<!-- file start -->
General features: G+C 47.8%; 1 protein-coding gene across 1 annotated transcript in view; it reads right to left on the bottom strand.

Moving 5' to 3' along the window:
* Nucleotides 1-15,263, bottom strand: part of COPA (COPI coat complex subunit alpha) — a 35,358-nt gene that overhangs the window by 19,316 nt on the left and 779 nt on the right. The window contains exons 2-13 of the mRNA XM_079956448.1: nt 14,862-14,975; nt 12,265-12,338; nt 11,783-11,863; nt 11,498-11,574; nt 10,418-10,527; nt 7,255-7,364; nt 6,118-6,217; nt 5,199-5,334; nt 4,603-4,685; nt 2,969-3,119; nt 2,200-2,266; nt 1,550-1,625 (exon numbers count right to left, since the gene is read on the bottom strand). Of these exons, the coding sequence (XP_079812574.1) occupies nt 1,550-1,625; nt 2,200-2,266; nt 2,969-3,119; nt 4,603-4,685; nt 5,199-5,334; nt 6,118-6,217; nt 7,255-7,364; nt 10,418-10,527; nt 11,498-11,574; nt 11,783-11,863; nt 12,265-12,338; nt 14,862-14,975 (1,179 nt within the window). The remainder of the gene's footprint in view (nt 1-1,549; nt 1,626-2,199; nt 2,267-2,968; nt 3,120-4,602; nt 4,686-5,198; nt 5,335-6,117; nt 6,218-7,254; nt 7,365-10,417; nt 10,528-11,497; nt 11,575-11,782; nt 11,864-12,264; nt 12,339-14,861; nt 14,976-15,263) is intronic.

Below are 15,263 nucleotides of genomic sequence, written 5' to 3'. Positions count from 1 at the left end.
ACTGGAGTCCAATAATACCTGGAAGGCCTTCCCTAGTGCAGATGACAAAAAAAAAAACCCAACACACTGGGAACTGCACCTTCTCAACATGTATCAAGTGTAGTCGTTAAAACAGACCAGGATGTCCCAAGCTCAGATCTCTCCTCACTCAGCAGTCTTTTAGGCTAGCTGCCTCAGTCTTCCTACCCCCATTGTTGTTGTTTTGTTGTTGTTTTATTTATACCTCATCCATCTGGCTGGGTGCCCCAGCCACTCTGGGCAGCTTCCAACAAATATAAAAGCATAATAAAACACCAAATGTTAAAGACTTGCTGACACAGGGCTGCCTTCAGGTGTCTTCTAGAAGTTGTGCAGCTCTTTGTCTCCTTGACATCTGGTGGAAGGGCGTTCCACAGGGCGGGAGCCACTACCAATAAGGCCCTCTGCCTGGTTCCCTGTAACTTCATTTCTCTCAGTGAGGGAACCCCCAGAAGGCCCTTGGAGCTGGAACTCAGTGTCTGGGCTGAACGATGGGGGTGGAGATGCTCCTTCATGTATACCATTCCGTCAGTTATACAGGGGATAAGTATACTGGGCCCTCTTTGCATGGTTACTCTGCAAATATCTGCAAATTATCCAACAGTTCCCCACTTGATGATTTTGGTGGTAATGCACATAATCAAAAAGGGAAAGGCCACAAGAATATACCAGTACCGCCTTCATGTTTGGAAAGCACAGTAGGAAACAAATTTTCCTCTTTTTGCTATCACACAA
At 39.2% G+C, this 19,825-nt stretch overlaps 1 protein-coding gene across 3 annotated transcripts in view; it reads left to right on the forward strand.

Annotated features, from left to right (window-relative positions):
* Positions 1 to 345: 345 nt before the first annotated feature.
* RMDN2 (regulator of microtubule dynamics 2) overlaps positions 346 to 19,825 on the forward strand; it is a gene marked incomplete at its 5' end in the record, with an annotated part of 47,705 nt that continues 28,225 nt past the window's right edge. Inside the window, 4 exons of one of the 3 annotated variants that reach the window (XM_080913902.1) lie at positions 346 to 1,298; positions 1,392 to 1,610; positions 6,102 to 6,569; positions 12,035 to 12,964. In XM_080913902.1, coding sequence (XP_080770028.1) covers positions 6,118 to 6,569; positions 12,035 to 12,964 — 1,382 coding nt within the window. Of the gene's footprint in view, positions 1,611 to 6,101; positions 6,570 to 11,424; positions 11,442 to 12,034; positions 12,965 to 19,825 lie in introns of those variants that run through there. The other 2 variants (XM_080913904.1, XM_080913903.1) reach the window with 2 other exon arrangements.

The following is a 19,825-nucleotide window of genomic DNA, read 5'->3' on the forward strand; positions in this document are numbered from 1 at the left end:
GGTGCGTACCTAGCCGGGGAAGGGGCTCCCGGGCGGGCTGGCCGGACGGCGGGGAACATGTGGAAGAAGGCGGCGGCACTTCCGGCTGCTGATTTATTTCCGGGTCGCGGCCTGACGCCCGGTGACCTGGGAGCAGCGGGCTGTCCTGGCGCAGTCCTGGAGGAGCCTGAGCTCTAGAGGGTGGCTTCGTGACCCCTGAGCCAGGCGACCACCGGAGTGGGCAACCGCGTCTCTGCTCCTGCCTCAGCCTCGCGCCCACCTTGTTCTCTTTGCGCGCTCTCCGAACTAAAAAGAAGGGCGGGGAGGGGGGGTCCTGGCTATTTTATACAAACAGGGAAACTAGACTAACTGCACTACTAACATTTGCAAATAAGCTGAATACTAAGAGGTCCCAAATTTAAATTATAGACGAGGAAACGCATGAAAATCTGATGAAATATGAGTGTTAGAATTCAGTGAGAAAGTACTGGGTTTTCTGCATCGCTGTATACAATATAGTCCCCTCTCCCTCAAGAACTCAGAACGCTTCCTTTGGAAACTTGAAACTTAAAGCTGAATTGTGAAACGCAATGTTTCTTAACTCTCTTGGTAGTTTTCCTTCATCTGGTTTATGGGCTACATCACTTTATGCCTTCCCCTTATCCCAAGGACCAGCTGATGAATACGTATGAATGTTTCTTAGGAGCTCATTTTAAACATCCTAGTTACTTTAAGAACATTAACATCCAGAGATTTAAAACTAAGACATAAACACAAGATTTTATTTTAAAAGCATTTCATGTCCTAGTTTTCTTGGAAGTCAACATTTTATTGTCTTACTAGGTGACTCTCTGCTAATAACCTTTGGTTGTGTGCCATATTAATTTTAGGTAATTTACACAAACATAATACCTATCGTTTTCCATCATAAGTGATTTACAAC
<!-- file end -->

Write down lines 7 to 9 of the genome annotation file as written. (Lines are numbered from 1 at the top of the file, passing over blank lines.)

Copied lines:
Annotated features, from left to right (window-relative positions):
* Positions 1 to 345: 345 nt before the first annotated feature.
* RMDN2 (regulator of microtubule dynamics 2) overlaps positions 346 to 19,825 on the forward strand; it is a gene marked incomplete at its 5' end in the record, with an annotated part of 47,705 nt that continues 28,225 nt past the window's right edge. Inside the window, 4 exons of one of the 3 annotated variants that reach the window (XM_080913902.1) lie at positions 346 to 1,298; positions 1,392 to 1,610; positions 6,102 to 6,569; positions 12,035 to 12,964. In XM_080913902.1, coding sequence (XP_080770028.1) covers positions 6,118 to 6,569; positions 12,035 to 12,964 — 1,382 coding nt within the window. Of the gene's footprint in view, positions 1,611 to 6,101; positions 6,570 to 11,424; positions 11,442 to 12,034; positions 12,965 to 19,825 lie in introns of those variants that run through there. The other 2 variants (XM_080913904.1, XM_080913903.1) reach the window with 2 other exon arrangements.